To highlight the great walking communities in these cities, we've outlined a few of the best walking routes in each of the top 3 cities.
Seattle, Washington is the most walkable city on our list. With more than 108,000 residents commuting on foot or by public transportation each day, the city has less than 10 pedestrian fatalities each year. Seattleites agree—96% of those surveyed reported feeling that the city is safe for pedestrians and 97% said that the city is proactive in ensuring pedestrian safety. Whether you choose to take a stroll to soak up stunning views of Mount Rainier and Puget Sound, or visit the many historic and arts-focused attractions, there's a little something for every walker.
- . Seattleites love the outdoors and art. So there's no better way to combine the two than a walk through the nine-acre Olympic Sculpture Park off Western Avenue, where views of the Olympic Mountains and Elliott Bay are offset by massive whimsical sculptures from the Seattle Art Museum.
- . The 14-mile long Burke-Gilman Trail winds along Lake Union and Lake Washington. The southernmost end point, is a 19.1-acre public park built on the site of a decommissioned gasification plant—the ruins of which provide a delightfully quirky backdrop to a big hill popular for flying kites, and beautiful views.
- . Discovery Park is the largest park in the city. Few tourists are aware of the park, but Seattle residents love its 534-acre expanse, and the views from its Magnolia Bluff are some of the best in town. The park also offers tidal beaches, open meadows, sand dunes, and quiet, shady forest land.
Boston comes in at number two on our list. Boston's moderate size, and numerous bike and walking paths make it a great place for pedestrians—plus the city has made safety improvements like the installation of 195 traffic monitoring cameras, more than 3,600 public safety signs posted annually, and more than 90 city traffic signals retimed in 2013. Some of the best spots to walk in Boston include:
- . On the Boston side of the Charles River, which separates the city from Cambridge, is the Esplanade—a three-mile grassy park along the water. The Esplanade is a magnet for runners, bikers, dog owners and visitors looking to take a scenic stroll.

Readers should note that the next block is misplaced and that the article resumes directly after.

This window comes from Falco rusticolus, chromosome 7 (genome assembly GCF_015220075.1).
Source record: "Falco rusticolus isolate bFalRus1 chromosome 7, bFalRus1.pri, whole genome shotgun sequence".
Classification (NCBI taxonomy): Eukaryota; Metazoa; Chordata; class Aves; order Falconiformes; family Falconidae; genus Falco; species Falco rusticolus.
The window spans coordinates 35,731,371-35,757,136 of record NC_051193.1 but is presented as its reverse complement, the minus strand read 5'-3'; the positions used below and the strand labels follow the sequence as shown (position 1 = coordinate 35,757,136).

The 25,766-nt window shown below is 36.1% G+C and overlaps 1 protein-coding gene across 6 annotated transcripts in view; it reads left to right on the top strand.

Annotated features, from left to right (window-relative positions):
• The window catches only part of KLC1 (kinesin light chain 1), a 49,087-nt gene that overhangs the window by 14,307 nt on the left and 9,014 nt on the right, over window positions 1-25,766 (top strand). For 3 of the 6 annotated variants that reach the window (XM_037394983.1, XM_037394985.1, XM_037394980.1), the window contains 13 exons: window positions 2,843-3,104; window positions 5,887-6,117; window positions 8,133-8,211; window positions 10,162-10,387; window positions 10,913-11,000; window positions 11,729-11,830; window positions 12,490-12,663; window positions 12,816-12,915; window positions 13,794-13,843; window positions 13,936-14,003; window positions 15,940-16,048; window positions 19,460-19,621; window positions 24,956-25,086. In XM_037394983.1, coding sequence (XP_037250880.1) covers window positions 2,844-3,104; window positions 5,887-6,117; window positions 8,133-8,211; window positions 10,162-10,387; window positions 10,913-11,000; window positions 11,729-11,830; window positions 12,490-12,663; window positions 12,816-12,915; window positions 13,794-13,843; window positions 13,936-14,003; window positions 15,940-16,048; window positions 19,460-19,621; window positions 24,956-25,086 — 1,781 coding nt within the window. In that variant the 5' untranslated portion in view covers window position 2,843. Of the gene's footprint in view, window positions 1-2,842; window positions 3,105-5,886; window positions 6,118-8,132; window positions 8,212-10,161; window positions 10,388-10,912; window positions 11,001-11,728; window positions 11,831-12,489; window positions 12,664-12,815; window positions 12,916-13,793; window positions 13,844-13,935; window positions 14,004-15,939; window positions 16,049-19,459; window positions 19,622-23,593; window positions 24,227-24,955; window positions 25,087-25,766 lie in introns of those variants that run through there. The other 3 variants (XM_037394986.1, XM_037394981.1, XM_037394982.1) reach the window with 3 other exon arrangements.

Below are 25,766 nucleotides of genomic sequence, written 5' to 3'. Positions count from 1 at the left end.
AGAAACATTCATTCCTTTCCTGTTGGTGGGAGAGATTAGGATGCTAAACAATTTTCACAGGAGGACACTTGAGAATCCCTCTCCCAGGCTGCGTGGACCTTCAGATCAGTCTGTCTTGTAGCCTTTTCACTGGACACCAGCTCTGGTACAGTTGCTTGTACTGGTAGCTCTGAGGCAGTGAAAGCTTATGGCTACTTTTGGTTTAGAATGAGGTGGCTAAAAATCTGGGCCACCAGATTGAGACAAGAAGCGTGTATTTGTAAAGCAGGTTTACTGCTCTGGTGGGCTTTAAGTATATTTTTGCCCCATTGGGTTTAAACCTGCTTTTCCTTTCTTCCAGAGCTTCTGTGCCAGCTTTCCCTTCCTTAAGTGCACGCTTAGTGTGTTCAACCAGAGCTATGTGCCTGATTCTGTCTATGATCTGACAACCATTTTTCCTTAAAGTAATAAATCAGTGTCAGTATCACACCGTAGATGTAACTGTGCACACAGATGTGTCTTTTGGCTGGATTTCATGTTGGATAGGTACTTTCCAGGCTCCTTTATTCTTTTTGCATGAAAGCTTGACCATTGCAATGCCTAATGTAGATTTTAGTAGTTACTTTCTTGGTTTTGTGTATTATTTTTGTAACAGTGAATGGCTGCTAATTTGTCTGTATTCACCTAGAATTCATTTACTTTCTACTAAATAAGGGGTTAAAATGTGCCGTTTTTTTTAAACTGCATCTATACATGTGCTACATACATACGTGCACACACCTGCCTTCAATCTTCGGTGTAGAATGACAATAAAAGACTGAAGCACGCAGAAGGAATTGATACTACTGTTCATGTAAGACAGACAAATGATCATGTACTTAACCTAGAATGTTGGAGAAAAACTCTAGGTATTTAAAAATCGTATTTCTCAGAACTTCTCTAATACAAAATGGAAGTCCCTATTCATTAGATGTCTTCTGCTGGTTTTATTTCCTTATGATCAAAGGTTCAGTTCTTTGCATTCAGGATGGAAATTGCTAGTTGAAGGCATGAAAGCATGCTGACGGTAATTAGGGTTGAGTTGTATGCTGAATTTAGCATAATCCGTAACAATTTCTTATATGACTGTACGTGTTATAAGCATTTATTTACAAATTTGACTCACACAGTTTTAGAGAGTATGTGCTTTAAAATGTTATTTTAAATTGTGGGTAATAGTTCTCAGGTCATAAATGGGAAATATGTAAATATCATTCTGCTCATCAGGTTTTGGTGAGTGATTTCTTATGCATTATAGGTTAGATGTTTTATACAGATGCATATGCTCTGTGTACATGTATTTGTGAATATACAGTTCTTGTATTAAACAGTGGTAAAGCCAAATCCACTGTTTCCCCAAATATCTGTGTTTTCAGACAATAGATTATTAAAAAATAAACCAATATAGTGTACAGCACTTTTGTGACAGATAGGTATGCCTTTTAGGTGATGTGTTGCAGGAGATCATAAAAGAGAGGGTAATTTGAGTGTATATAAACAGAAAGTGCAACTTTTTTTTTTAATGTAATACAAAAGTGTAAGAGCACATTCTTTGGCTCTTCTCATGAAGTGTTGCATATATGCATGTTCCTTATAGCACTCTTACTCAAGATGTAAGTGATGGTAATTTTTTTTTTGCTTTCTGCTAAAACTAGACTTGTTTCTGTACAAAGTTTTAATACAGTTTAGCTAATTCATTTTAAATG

- . The Fenway area of Boston is known mostly for Fenway Park, home of the Boston Red Sox. But The Fenway Victory Gardens offer a beautiful green space for those who prefer to skip a home game and spend their days under a blossoming tree or in a rose garden.
- . Jamaica Pond is a freshwater pond with a 1.5-mile perimeter. Complete with a boathouse and a walking/running path that circles it, this integral piece of Boston's Emerald Necklace is a respite from traditional city living.
Washington, D.C. set an ambitious goal to reduce pedestrian and traffic-related accidents by 50% by 2025. Some of the initial improvements include new LED lights to brighten city streets and expanding the number of bike lanes each year. From the waterfront trails by the Potomac River to the grassy lawns of the National Mall, a stroll among the monuments and landmarks of Washington, D.C. offers a whole lot more than an opportunity for exercise.
- . The long, grassy lawn that lies between the Washington Monument and the United States Capitol just begs for a long walk. Venture past the Washington Monument and you'll happen upon the Lincoln Memorial and its always stunning reflecting pool. Lined on both sides by Smithsonian museums, the National Mall offers pedestrians over two miles of sightseeing.
- . Located in the Capitol Hill neighborhood of Washington, D.C., Eastern Market is a public market famous for its food and crafts. Unlike a typical farmers market, Eastern Market is located in a 19th-century brick building. But in the warmer months, the fresh produce and food vendors spill out into the surrounding streets.
- . If you're looking for blocks and blocks of high-end boutiques, quaint cafes and adorable brownstones with perfectly landscaped gardens, then Georgetown is your destination. Georgetown oozes charm from its pedestrian-friendly brick sidewalks and narrow streets. Be sure to make your way to the waterfront for the picturesque bike and walking trail.